Scene & Heard: Santa Claus Anonymous

Pictured: Tara Gill and Marco Basu<br>
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Bob Booker, <a class="taxInlineTagLink" id="PEFCC000018" title="Santa Claus (fictional character)" href="/topic/arts-culture/holidays/santa-claus-%28fictional-character%29-PEFCC000018.topic">Santa Claus</a> Anonymous Wine and Beer Tasting co-chair, watched as hundreds of guests filled the lobby of <a class="taxInlineTagLink" id="PLGEO100100603160000" title="Timonium" href="/topic/us/maryland/baltimore-county/timonium-PLGEO100100603160000.topic">Timonium</a>'s Crowne Plaza. For Booker, a board member for 30 years, the 20-year-old event was only one indicator of the organization's growth.<br>
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"We started [in 1934] ... as a Baltimore City-based charity for needy children at Christmas. It helped about 450 children. Fifteen years ago, we made a decision to expand it to surrounding counties. This year, we helped 11,000 kids. And, we've raised over $15 million [since the organization started]," Booker said.<br>
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For Jim Russell, former board member, the reason he has been involved as a Santa Claus Anonymous volunteer and donor the past 25 years is a very personal one.<br>
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"I ... was a recipient of Santa Claus Anonymous. I grew up in a Baltimore City housing project. And it was a big deal. It was a big, big deal," Russell said.<br>
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As for the guests, it was a great time to give -- and to receive, as they browsed various food and drink stations to sample wines, beers and nibble on hors d'oeuvres.<br>
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Steve Geppi, Diamond Comics CEO, enjoyed his first Santa Claus Anonymous experience with daughter Gina Geppi, Tatu Baltimore sales manager, and Dayna Wilde, Power Plant Live sales manager.<br>
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"I'm a big fan of this organization. It's a great night and everybody has a good time," Gina Geppi said.<br>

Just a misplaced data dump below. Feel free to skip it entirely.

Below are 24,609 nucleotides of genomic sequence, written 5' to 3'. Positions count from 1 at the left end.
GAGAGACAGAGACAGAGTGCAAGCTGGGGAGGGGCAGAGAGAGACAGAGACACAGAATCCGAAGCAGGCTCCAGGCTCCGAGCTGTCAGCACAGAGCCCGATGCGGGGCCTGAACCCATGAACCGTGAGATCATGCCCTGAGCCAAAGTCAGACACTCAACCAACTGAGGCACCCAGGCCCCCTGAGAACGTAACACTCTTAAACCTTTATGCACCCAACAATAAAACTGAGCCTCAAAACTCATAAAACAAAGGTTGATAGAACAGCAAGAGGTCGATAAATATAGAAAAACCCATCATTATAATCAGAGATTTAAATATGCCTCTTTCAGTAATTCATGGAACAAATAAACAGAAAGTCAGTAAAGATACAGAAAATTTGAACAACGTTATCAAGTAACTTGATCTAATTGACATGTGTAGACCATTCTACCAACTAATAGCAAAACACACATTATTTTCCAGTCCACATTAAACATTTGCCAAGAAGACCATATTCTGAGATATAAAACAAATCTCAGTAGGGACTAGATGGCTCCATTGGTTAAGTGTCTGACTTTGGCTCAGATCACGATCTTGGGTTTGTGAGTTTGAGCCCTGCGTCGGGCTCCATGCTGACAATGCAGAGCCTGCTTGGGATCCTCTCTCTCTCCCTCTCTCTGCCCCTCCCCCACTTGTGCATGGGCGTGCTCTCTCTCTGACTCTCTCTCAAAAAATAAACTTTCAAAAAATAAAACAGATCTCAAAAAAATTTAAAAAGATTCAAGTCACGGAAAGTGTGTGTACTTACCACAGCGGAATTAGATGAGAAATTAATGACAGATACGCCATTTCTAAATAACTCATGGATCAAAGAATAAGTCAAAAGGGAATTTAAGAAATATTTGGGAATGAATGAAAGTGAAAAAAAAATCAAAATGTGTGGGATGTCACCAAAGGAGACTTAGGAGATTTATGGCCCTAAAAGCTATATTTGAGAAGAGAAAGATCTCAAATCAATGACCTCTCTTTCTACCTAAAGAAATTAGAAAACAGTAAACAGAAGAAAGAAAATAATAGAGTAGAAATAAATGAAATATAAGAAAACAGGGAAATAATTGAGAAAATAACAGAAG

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Heidi Klotzman, HeidnSeek Entertainment founder/CEO, attended the party with friends Analeigh Smith and Christina Forsting, Living Classrooms Foundation development associates.<br>
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"You can never get enough wine and beer," said Smith.<br>
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"And also support a good cause," said Forsting.<br>
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-- Sloane Brown

( Photo by Colby Ware, Special to The Baltimore Sun / November 20, 2011 )

Pictured: Tara Gill and Marco Basu


Bob Booker, Santa Claus Anonymous Wine and Beer Tasting co-chair, watched as hundreds of guests filled the lobby of Timonium's Crowne Plaza. For Booker, a board member for 30 years, the 20-year-old event was only one indicator of the organization's growth.

"We started [in 1934] ... as a Baltimore City-based charity for needy children at Christmas. It helped about 450 children. Fifteen years ago, we made a decision to expand it to surrounding counties. This year, we helped 11,000 kids. And, we've raised over $15 million [since the organization started]," Booker said.

For Jim Russell, former board member, the reason he has been involved as a Santa Claus Anonymous volunteer and donor the past 25 years is a very personal one.

"I ... was a recipient of Santa Claus Anonymous. I grew up in a Baltimore City housing project. And it was a big deal. It was a big, big deal," Russell said.

As for the guests, it was a great time to give -- and to receive, as they browsed various food and drink stations to sample wines, beers and nibble on hors d'oeuvres.

Steve Geppi, Diamond Comics CEO, enjoyed his first Santa Claus Anonymous experience with daughter Gina Geppi, Tatu Baltimore sales manager, and Dayna Wilde, Power Plant Live sales manager.

"I'm a big fan of this organization. It's a great night and everybody has a good time," Gina Geppi said.

Heidi Klotzman, HeidnSeek Entertainment founder/CEO, attended the party with friends Analeigh Smith and Christina Forsting, Living Classrooms Foundation development associates.

"You can never get enough wine and beer," said Smith.

"And also support a good cause," said Forsting.

-- Sloane Brown

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